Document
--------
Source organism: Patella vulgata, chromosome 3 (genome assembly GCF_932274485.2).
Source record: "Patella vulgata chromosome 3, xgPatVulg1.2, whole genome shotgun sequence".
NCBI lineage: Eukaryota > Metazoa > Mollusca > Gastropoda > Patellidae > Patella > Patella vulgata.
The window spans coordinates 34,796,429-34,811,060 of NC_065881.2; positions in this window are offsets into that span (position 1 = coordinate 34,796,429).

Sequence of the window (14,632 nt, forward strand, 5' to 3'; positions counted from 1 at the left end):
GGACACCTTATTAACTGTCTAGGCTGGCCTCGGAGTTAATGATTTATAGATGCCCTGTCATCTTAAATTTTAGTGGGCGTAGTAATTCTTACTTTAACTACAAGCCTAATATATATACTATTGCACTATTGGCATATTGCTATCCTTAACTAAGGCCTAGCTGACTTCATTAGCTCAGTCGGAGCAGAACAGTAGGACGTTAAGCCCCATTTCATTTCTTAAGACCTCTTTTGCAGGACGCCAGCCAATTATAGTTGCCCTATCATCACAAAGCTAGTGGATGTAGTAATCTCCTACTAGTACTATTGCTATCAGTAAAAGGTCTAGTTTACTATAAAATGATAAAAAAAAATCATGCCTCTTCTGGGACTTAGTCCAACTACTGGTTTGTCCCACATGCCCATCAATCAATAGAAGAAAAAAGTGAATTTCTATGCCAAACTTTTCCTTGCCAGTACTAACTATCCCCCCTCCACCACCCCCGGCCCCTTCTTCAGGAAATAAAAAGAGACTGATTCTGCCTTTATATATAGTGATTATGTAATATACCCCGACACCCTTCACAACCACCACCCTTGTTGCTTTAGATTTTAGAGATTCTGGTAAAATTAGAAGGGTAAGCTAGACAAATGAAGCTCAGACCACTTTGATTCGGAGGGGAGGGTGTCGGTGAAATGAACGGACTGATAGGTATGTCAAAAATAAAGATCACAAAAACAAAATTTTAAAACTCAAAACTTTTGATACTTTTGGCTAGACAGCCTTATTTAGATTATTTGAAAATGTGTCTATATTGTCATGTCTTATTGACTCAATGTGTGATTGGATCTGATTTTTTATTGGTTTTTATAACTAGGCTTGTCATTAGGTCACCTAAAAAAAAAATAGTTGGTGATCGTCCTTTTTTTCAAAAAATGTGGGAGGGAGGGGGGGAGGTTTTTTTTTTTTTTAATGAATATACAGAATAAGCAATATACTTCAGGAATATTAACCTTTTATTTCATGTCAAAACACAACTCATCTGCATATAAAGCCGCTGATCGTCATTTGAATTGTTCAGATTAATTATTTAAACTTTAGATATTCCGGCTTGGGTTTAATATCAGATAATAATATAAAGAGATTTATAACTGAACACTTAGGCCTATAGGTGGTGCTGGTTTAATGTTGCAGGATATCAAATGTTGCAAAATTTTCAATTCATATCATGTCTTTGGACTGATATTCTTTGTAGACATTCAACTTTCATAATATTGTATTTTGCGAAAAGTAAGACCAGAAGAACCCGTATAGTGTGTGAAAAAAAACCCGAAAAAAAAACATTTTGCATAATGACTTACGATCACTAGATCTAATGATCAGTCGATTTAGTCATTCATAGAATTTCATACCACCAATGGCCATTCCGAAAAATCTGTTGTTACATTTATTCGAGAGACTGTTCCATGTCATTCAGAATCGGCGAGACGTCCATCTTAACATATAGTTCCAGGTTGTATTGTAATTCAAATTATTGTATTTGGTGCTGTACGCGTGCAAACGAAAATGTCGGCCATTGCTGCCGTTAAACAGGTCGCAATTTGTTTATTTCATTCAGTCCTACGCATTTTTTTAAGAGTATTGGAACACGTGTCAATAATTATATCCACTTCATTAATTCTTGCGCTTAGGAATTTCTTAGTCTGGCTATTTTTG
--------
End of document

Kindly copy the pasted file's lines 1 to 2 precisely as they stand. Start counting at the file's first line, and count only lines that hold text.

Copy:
Source organism: Patella vulgata, chromosome 3 (genome assembly GCF_932274485.2).
Source record: "Patella vulgata chromosome 3, xgPatVulg1.2, whole genome shotgun sequence".